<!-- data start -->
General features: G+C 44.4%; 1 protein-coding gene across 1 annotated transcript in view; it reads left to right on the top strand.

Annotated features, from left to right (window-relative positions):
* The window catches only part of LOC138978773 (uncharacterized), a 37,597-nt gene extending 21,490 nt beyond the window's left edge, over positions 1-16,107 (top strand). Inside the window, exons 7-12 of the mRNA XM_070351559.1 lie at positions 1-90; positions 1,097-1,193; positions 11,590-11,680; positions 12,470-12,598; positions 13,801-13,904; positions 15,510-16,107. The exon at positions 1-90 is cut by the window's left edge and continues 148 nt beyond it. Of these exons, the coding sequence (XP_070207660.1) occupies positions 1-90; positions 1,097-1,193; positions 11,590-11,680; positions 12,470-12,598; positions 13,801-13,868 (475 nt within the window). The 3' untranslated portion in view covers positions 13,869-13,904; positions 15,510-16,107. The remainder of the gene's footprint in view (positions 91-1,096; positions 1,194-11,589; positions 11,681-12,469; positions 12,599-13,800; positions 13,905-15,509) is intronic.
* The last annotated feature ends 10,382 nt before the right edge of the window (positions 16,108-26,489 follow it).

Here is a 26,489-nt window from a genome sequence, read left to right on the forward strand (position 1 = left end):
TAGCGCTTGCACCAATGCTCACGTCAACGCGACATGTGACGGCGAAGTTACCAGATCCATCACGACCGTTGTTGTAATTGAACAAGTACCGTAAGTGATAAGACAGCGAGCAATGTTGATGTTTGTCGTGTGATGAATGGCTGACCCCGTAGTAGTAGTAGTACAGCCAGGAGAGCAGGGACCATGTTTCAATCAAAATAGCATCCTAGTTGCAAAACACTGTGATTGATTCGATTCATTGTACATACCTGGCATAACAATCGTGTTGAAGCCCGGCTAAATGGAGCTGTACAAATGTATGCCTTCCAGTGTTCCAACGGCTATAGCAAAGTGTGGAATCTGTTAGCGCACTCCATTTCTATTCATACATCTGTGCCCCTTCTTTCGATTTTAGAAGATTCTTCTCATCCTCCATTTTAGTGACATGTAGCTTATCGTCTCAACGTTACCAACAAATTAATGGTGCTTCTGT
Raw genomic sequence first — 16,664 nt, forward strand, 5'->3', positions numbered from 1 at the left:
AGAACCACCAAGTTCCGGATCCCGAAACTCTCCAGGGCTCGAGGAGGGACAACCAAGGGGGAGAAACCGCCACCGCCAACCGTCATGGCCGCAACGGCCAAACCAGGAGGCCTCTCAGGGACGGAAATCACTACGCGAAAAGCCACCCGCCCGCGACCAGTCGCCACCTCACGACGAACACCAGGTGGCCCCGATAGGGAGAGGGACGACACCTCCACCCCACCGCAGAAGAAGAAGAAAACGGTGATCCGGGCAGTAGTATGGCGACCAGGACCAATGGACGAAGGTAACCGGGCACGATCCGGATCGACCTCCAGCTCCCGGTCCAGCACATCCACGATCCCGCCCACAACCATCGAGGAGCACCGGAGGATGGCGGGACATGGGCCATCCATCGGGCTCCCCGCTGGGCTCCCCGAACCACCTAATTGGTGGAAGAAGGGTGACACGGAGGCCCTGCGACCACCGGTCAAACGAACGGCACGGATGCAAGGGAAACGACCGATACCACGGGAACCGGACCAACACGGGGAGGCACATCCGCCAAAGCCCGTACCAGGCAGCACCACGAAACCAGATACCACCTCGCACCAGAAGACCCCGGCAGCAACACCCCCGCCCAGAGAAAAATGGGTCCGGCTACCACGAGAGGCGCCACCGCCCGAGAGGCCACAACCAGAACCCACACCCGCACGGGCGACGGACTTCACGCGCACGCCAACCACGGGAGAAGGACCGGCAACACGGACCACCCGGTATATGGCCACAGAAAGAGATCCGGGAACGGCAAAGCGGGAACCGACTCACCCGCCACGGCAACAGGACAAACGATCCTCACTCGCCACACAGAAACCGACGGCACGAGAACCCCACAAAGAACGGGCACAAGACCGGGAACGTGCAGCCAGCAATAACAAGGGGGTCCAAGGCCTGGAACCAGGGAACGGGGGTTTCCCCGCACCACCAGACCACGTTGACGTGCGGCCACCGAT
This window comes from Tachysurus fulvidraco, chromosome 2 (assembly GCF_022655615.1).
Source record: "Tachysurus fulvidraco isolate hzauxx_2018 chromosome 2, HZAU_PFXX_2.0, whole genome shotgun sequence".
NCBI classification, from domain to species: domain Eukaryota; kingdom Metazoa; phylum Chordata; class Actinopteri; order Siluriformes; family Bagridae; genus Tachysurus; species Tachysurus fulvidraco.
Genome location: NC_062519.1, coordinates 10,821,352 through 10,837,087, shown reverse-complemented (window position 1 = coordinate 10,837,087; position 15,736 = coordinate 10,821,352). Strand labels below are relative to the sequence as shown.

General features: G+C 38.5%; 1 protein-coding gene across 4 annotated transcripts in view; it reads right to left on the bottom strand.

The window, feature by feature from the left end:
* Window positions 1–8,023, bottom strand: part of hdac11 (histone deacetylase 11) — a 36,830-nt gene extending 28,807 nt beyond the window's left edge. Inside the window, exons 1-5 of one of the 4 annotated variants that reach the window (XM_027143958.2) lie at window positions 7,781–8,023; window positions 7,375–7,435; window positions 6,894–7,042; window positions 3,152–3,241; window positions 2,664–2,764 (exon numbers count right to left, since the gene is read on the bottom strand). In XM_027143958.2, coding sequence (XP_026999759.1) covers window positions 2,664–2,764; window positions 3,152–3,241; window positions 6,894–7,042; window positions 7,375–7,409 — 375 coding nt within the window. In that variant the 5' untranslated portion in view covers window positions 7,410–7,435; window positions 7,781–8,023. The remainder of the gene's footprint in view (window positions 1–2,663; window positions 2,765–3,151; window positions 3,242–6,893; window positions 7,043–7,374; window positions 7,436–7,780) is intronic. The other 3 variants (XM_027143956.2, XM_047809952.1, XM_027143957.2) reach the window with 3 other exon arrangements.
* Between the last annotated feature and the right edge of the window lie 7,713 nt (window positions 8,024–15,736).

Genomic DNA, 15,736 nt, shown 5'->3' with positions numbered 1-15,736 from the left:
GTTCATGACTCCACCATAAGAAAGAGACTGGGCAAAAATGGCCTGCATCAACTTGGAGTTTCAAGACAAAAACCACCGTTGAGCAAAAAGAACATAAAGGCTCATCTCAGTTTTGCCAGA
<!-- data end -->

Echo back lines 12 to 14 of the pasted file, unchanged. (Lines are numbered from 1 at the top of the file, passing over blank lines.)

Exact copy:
Genome location: NC_062519.1, coordinates 10,821,352 through 10,837,087, shown reverse-complemented (window position 1 = coordinate 10,837,087; position 15,736 = coordinate 10,821,352). Strand labels below are relative to the sequence as shown.

General features: G+C 38.5%; 1 protein-coding gene across 4 annotated transcripts in view; it reads right to left on the bottom strand.

The window, feature by feature from the left end: